Thursday, December 28, 2017

The Alchemist of Happiness

2004 | Director: Ovidio Salazar | 80 minutes

A friend introduced me to this movie, which is available on this link (I hope it will still be available in the long run). I also hope I can do this movie and this Muslim figure a bit of justice through this review.

The movie tells the life of Imam Al Ghazali through three methods: (1) actors portraying Imam Al Ghazali and people in his life, (2) the narrator who travels to Imam Al Ghazali's notable sites, and (3) the scholars who had conducted extensive studies on Imam Al Ghazali and his works.

Born in 1058 in Tus, Khorasan - present day Iran - Al Ghazali started to learn about sufism after the passing of his father that made him and his little brother to be in the care of a Sufi. He was thirsty of knowledge and would go to other cities to learn about theology from teachers, scholars, lecturers and people of knowledge.

But some of his most important lessons came from unexpected source. Once, his travel group was ambushed by a gang of mobs. He pleaded to one of the mobs to not destroy his textbooks and other writings he had copied from his teachers. The mob looked him in the eye and said,"So all I have to do is take them from you to strip you of your knowledge."

He began memorizing his lessons because he realized that "you only possess what you don't lose when the ship wrecks." He didn't write anything on the theology until he had memorized at least 12,000 pages written by great theologians on Islam.

He joined the court of Nizam al Mulk, a powerful vizier of the Seljuq sultan, and soon came to prominence in Nizamiyyah college in Baghdad. However, he experienced a spiritual crisis in 1095, during which he decided to go on a pilgrimage and live in seclusion.

Al Ghazali lived during the period of upheavals and uncertainties. People looked up to the clerics and took sides. As time went by, many people only had concerns on who-said-what without paying attention or questioning that what the clerics said could possibly be wrong. It's pretty much like today.

Al Ghazali realized that human's nature and one of its basic conditions is the emptiness and ignorance to the unseen world of God. He observed that the external factors shape different forms of revelation and religious experience.

Syaikh Hamza Yusuf from Zaytuna Institute says that God is the Ultimate Concern, and if we replace God from our lives, we should find a substitute. "This is human nature, to fill that hollow space, because humans are hollow beings," he says.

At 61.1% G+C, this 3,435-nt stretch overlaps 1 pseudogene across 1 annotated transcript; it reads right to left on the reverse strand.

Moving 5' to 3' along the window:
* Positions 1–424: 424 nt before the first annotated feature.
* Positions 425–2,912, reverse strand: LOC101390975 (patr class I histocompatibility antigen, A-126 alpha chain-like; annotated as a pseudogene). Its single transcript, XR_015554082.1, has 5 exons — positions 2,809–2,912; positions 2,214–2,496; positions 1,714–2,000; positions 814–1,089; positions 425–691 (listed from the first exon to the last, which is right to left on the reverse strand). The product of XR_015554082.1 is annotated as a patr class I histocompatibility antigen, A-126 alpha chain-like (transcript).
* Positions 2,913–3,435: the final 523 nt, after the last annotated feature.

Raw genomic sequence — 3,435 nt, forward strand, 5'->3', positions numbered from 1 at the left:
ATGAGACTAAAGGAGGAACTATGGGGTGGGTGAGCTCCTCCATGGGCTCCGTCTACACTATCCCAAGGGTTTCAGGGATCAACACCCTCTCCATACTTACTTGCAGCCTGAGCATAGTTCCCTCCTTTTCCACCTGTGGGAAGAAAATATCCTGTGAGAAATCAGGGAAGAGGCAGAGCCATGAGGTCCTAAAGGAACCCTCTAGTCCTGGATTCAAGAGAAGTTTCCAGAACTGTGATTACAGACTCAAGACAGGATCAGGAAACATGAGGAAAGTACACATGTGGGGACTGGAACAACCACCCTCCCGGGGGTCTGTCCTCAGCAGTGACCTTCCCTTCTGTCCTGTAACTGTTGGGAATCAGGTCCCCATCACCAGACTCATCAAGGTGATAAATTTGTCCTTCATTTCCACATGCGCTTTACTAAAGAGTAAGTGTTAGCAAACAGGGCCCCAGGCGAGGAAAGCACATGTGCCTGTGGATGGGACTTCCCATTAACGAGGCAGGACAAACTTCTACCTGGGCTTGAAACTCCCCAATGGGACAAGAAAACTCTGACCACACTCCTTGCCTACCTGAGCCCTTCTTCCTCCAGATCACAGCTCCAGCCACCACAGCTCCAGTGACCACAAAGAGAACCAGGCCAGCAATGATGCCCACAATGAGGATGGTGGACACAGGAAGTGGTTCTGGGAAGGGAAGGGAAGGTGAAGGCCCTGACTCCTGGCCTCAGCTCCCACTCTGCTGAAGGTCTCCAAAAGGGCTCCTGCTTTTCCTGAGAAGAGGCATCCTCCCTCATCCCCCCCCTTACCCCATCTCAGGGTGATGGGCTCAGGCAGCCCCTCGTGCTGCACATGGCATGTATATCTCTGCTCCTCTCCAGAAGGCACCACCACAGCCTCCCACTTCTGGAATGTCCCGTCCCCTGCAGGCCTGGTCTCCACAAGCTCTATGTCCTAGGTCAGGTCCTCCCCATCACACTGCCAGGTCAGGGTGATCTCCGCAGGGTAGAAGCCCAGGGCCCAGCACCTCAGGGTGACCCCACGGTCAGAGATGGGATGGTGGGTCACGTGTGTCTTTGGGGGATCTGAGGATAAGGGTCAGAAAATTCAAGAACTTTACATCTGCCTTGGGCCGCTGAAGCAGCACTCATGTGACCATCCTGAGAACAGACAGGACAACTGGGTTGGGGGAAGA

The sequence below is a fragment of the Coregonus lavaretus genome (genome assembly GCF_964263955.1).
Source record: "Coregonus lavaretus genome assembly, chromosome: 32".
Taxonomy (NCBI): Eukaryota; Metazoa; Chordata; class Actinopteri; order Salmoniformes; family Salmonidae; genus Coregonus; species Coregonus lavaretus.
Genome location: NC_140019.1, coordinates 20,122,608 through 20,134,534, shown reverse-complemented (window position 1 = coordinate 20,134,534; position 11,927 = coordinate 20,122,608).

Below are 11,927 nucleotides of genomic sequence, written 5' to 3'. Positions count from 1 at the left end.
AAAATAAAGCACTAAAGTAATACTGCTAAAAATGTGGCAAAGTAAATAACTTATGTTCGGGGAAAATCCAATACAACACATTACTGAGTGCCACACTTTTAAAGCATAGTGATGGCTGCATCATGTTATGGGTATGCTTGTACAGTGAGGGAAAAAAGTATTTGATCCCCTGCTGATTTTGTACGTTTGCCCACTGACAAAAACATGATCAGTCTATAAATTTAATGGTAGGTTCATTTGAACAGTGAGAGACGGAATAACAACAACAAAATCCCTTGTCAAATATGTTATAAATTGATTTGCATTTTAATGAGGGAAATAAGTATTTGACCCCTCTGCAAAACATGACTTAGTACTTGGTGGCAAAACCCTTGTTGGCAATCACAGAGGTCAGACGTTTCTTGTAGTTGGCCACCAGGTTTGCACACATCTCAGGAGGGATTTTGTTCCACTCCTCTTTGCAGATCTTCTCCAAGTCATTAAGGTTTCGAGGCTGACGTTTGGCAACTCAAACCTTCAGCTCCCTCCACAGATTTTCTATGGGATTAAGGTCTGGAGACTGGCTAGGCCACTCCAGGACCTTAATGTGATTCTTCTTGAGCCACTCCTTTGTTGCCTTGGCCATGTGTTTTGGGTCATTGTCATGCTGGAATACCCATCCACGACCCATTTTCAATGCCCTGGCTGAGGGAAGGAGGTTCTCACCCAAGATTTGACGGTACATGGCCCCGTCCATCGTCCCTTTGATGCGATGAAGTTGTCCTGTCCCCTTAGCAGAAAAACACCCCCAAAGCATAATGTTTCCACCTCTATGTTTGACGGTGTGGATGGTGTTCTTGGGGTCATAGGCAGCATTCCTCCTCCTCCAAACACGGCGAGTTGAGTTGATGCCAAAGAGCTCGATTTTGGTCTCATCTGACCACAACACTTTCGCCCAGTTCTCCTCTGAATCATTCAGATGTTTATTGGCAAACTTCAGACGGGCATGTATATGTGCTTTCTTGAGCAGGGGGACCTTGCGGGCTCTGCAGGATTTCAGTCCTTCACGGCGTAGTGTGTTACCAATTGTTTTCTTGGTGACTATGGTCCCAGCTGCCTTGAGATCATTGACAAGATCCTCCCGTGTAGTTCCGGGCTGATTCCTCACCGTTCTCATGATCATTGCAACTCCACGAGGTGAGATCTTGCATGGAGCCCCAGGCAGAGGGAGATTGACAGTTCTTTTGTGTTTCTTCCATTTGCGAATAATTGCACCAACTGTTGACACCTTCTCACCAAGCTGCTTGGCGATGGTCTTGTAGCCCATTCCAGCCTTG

Syaikh Hamza Yusuf adds that Imam Al Ghazali gets the idea of what will ultimately come and perishing, and what goes on forever. Therefore, Al Ghazali spends his lifetime to learn what one needs for the infinite journey.

But what does one need? What is the human nature, or fitrah as Muslim calls it?

D. Mahmoud Bina, Professor of Mathematics and Philosophy at Isphahan University of Technology, says that fitrah means nature of man as created by God. It is love of God and worship of God, because that is what humans created for. "The highest worship is to know (ma'rifat) God. If serving God means knowing God, then it signifies that God has given men the tools that one can know Him," he says.

Al Ghazali takes the knowledge in the cosmology based on the Islamic concept of Tauhid (oneness) and how the unity of God manifests through the diversity in the world. One of the many veils that keeps people from seeing God is religious fanaticism. For Al Ghazali, "an ignorant Muslim is more dangerous than non-believer because the ignorant only accepts what is right by who said it, rather than what has been said."

TJ Winter, Lecturer of Islamic Studies at Cambridge University, said that Al Ghazali showed that in the heart of every belief, every practice of Islam, there is a spiritual purpose, process of repentance and transformation (hijrah). That is why Al Ghazali is called Proof of Islam.

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